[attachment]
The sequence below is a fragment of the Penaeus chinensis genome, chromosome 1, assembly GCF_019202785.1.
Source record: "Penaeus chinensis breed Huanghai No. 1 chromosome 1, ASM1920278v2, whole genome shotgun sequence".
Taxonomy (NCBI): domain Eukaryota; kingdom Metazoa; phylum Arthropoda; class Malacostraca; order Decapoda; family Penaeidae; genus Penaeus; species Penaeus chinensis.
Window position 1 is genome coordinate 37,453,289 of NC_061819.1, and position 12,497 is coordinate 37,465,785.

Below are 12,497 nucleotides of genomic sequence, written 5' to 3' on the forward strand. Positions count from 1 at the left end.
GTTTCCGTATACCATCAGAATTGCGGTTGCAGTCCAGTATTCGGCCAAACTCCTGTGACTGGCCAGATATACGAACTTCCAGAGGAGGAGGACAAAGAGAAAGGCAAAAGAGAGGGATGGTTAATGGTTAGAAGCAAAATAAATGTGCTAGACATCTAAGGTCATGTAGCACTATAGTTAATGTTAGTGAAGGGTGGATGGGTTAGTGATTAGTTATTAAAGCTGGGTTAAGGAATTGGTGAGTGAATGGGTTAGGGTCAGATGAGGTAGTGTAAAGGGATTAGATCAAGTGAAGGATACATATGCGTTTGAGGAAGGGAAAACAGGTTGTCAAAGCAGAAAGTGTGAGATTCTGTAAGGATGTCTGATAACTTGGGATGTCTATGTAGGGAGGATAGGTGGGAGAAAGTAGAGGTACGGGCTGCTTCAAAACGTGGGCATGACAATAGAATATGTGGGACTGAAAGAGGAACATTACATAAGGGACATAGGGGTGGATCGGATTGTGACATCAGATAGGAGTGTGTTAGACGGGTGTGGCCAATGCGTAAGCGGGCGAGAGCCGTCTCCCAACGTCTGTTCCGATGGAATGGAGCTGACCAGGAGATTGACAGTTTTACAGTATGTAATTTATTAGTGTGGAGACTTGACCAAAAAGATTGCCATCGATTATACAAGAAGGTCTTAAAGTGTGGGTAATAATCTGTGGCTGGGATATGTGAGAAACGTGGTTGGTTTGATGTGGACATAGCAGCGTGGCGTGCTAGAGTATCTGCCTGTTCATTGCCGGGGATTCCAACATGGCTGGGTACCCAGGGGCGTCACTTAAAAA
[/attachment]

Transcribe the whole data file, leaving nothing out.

The sequence below is a fragment of the Penaeus chinensis genome, chromosome 1, assembly GCF_019202785.1.
Source record: "Penaeus chinensis breed Huanghai No. 1 chromosome 1, ASM1920278v2, whole genome shotgun sequence".
Taxonomy (NCBI): domain Eukaryota; kingdom Metazoa; phylum Arthropoda; class Malacostraca; order Decapoda; family Penaeidae; genus Penaeus; species Penaeus chinensis.
Window position 1 is genome coordinate 37,453,289 of NC_061819.1, and position 12,497 is coordinate 37,465,785.

Below are 12,497 nucleotides of genomic sequence, written 5' to 3' on the forward strand. Positions count from 1 at the left end.
GTTTCCGTATACCATCAGAATTGCGGTTGCAGTCCAGTATTCGGCCAAACTCCTGTGACTGGCCAGATATACGAACTTCCAGAGGAGGAGGACAAAGAGAAAGGCAAAAGAGAGGGATGGTTAATGGTTAGAAGCAAAATAAATGTGCTAGACATCTAAGGTCATGTAGCACTATAGTTAATGTTAGTGAAGGGTGGATGGGTTAGTGATTAGTTATTAAAGCTGGGTTAAGGAATTGGTGAGTGAATGGGTTAGGGTCAGATGAGGTAGTGTAAAGGGATTAGATCAAGTGAAGGATACATATGCGTTTGAGGAAGGGAAAACAGGTTGTCAAAGCAGAAAGTGTGAGATTCTGTAAGGATGTCTGATAACTTGGGATGTCTATGTAGGGAGGATAGGTGGGAGAAAGTAGAGGTACGGGCTGCTTCAAAACGTGGGCATGACAATAGAATATGTGGGACTGAAAGAGGAACATTACATAAGGGACATAGGGGTGGATCGGATTGTGACATCAGATAGGAGTGTGTTAGACGGGTGTGGCCAATGCGTAAGCGGGCGAGAGCCGTCTCCCAACGTCTGTTCCGATGGAATGGAGCTGACCAGGAGATTGACAGTTTTACAGTATGTAATTTATTAGTGTGGAGACTTGACCAAAAAGATTGCCATCGATTATACAAGAAGGTCTTAAAGTGTGGGTAATAATCTGTGGCTGGGATATGTGAGAAACGTGGTTGGTTTGATGTGGACATAGCAGCGTGGCGTGCTAGAGTATCTGCCTGTTCATTGCCGGGGATTCCAACATGGCTGGGTACCCAGGGGCGTCACTTAAAAA